Abel’s 4000 Albums That Matter: Part Forty-One
It’s funny how last week’s post, post number 40 didn’t bring on any thoughts on that age that I will be crashing into very soon. I’m thinking about it now at 41 because it feels more real. I hope that makes sense to you. As much sense as the gliding beauty and firmness of a Parker Pen because not only are Parker Pens the pens of confidence, they are also the pens of distinction. Parker Pens, pens your family can trust.
651. Fuckboyz – vs. the Hawaiian Mafia. South Florida’s Fuckboyz will always be the most criminally underrepresented punk rock band to come out of Florida. I admit that I’ve failed them time and time again. Even when Matty Luv passed away a couple of years ago, people only spoke about Hickey. It is a bit of common knowledge that their song “Rock and Roll Problem” is a flawless gem. What I posit, is that their track, “Chapels of Reno” on this bismuth-pink 7” is the perfect explanation for a gambler’s bender in the other Vegas. If the song had been called “Chapels of Las Vegas,” it would’ve been in two of the three Hangover movies. Tigers hate cinnamon apparently.
652. Negative Approach – S/T. For many, this 1982 EP is the definitive hardcore album of all time. Inspired by Michigan’s proto-punk scene and muscled by the eternal misery that lives within singer John Brannon’s piercing stare, Negative Approach existed briefly but their fire was enough to set ablaze a very large forest. “Ready to Fight” is the perfect filtering of a rebellious youth. They’ve been back for a couple of years doing the sporadic gigging thing and since I recently saw a picture of Bob Suren with Brannon on Facebook, it is refreshing to know that Brannon, to this day, still hasn’t smiled. Like ever. The day he does, it will rain kittens and puppies.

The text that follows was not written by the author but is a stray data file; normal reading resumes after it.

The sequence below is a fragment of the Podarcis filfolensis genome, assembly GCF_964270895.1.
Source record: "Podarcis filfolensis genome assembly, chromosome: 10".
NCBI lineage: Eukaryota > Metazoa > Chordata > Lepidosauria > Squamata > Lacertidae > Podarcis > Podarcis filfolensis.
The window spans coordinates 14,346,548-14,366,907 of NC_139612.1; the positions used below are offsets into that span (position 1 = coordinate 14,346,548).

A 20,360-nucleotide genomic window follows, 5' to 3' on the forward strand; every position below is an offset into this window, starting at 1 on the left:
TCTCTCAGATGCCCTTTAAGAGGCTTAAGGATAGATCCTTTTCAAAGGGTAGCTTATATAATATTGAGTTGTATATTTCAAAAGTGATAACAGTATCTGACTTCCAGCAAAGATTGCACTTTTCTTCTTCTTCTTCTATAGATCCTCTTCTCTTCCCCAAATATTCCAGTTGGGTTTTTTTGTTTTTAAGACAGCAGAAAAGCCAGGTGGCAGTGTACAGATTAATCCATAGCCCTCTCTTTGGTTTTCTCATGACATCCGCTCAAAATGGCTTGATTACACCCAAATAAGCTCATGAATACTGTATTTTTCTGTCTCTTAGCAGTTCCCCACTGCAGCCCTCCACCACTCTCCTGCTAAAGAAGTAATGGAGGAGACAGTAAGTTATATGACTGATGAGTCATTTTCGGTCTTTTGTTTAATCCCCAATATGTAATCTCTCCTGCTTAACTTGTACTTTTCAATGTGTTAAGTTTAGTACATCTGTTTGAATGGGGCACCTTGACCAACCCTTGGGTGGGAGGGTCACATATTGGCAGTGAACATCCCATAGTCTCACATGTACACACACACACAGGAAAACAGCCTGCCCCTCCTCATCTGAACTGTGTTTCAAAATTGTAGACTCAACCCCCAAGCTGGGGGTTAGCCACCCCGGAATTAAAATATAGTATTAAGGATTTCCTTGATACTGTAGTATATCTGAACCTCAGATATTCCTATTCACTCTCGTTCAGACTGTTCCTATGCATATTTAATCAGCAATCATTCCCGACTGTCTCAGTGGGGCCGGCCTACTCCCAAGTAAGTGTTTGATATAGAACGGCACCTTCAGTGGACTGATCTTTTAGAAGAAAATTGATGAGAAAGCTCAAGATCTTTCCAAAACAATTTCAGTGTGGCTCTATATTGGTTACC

653. Soundgarden – Superunknown. I’m pretty sure, no, I know for a fact that I’ve discussed this album before but know what? I can do whatever I want, how’s that for tits? I recently had the pleasure of seeing Soundgarden live and let me tell you something, this album is 20 years old now and they performed the Hell out of these tracks live and it was amazing. I was humbled and distraught over my earlier words. Cornell and company brought a level of maturity and muscularity that was vindicated by the lackadaisical and largely uninspired manner in which they barely motioned through the motions when it came to “Black Hole Sun.” The crowd loved it but it will become their “Jeremy.”
654. Doom – 教祖ラッシュ. For some bizarre reason, this was the first album I owned by these British heavies. Trash breeds trash baby and I enjoyed sitting around my room for hours on end letting the wax spin while I took in the fun black and white inserts. Nothing super heady here but still kilometers better than the next comparable thing. That these dudes lasted 25 years in the game is no easy feat and good for them. I grew to enjoy the rest of their catalogue but unfortunately, this album, along with some EPs went the way of the dodo when the Great Record Purge of 2006 changed my vinyl life.
655. Jessica Lauren Four – S/T. I came across this album by keyboardist Jessica Lauren kinda by accident last year. It is fun jazz inspired by World sounds, a little funk and certainly a lot of soul. These guys do their job well. They take a lot of cues from Fela Kuti which is never a bad thing to emulate and do the man some justice with the track “The Name of Fela Will Always Stand for Freedom.” Long jams make for a good background in life. If your life is getting a little loco you’d be okay with this playing in your home. It will bring down your blood pressure and might stimulate some frisk with the person you love or tolerate, whatever your relationship status might be like these days.
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